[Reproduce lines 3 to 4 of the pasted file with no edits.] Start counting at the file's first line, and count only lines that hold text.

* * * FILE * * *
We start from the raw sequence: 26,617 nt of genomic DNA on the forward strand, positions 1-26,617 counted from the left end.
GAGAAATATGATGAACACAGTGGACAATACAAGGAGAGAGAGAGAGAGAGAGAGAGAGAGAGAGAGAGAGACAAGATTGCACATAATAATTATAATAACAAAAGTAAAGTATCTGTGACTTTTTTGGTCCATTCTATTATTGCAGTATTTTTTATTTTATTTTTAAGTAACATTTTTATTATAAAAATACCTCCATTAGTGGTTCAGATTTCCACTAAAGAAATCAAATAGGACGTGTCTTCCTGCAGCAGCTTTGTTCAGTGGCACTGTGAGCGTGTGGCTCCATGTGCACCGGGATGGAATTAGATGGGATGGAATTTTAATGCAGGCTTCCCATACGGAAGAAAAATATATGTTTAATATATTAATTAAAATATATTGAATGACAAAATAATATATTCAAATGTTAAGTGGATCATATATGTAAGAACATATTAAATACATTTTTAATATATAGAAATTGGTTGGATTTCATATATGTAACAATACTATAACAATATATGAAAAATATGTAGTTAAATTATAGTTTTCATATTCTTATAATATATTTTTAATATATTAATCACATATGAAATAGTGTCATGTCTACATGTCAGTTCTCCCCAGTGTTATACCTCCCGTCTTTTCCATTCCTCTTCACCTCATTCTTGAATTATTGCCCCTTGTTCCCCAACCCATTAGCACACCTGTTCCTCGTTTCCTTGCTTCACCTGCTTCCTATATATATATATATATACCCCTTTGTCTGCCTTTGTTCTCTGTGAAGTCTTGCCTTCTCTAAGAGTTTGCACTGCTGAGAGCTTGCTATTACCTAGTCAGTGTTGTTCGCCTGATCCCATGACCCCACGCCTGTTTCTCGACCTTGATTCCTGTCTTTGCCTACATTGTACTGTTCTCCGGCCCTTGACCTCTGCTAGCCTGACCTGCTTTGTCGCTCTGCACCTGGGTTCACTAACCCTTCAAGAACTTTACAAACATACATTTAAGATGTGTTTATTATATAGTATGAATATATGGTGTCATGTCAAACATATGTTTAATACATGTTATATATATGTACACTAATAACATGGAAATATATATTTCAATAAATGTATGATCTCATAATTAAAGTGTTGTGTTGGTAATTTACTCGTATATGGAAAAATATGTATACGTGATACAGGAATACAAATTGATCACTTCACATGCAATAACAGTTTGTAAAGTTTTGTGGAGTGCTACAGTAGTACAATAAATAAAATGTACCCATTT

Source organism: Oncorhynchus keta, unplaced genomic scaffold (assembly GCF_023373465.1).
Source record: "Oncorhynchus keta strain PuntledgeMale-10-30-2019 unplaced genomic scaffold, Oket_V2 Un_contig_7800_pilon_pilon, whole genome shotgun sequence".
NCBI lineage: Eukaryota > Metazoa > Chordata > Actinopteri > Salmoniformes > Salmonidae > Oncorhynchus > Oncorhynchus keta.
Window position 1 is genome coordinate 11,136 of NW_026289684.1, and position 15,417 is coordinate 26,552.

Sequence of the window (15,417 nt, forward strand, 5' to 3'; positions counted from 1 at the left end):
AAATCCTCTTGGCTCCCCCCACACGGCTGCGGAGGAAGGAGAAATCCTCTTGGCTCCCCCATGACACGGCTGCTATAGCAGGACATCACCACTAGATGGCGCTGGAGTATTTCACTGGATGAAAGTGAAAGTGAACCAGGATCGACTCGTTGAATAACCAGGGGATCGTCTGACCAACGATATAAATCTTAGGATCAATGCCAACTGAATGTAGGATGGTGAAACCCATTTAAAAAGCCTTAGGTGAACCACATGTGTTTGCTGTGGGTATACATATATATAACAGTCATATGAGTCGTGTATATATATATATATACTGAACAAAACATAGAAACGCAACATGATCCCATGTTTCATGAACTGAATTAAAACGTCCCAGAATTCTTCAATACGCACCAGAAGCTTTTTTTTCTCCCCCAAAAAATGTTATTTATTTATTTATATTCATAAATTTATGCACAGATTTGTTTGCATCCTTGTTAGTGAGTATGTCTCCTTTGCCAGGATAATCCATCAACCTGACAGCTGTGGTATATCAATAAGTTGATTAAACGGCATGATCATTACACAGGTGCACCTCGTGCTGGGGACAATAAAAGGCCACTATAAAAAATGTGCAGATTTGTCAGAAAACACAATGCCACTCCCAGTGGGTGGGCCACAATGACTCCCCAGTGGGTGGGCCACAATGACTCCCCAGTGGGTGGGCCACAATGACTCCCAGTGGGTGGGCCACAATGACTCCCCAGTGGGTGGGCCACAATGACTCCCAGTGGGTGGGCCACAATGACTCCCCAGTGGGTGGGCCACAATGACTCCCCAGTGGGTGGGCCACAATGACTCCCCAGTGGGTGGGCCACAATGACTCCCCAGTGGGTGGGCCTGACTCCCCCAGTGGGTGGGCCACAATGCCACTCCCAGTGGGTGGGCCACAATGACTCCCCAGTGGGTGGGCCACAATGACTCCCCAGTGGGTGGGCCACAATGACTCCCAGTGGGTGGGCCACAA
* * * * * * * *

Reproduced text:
Source organism: Oncorhynchus keta, unplaced genomic scaffold (assembly GCF_023373465.1).
Source record: "Oncorhynchus keta strain PuntledgeMale-10-30-2019 unplaced genomic scaffold, Oket_V2 Un_contig_7800_pilon_pilon, whole genome shotgun sequence".